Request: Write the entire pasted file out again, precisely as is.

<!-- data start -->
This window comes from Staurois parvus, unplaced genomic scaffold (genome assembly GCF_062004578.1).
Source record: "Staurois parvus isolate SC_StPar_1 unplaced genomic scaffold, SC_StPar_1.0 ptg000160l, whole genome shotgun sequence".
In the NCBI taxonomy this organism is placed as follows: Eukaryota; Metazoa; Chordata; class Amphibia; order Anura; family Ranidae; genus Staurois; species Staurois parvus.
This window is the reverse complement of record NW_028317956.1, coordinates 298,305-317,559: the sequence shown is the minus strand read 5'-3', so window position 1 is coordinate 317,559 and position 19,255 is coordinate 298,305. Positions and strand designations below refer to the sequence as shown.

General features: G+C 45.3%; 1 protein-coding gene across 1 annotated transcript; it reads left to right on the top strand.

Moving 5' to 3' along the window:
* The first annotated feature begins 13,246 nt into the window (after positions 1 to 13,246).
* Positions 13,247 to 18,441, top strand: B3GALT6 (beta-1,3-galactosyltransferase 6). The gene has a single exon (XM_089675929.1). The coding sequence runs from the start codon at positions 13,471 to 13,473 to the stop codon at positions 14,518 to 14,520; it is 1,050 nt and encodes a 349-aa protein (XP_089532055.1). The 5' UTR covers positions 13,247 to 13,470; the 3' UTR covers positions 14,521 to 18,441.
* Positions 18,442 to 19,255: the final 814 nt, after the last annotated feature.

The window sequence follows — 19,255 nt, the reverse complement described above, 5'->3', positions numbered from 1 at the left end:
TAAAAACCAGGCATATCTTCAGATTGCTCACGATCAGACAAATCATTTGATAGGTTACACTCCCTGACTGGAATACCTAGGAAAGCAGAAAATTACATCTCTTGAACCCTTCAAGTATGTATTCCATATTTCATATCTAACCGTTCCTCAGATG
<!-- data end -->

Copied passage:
This window comes from Staurois parvus, unplaced genomic scaffold (genome assembly GCF_062004578.1).
Source record: "Staurois parvus isolate SC_StPar_1 unplaced genomic scaffold, SC_StPar_1.0 ptg000160l, whole genome shotgun sequence".
In the NCBI taxonomy this organism is placed as follows: Eukaryota; Metazoa; Chordata; class Amphibia; order Anura; family Ranidae; genus Staurois; species Staurois parvus.
This window is the reverse complement of record NW_028317956.1, coordinates 298,305-317,559: the sequence shown is the minus strand read 5'-3', so window position 1 is coordinate 317,559 and position 19,255 is coordinate 298,305. Positions and strand designations below refer to the sequence as shown.

General features: G+C 45.3%; 1 protein-coding gene across 1 annotated transcript; it reads left to right on the top strand.

Moving 5' to 3' along the window:
* The first annotated feature begins 13,246 nt into the window (after positions 1 to 13,246).
* Positions 13,247 to 18,441, top strand: B3GALT6 (beta-1,3-galactosyltransferase 6). The gene has a single exon (XM_089675929.1). The coding sequence runs from the start codon at positions 13,471 to 13,473 to the stop codon at positions 14,518 to 14,520; it is 1,050 nt and encodes a 349-aa protein (XP_089532055.1). The 5' UTR covers positions 13,247 to 13,470; the 3' UTR covers positions 14,521 to 18,441.
* Positions 18,442 to 19,255: the final 814 nt, after the last annotated feature.

The window sequence follows — 19,255 nt, the reverse complement described above, 5'->3', positions numbered from 1 at the left end:
TAAAAACCAGGCATATCTTCAGATTGCTCACGATCAGACAAATCATTTGATAGGTTACACTCCCTGACTGGAATACCTAGGAAAGCAGAAAATTACATCTCTTGAACCCTTCAAGTATGTATTCCATATTTCATATCTAACCGTTCCTCAGATG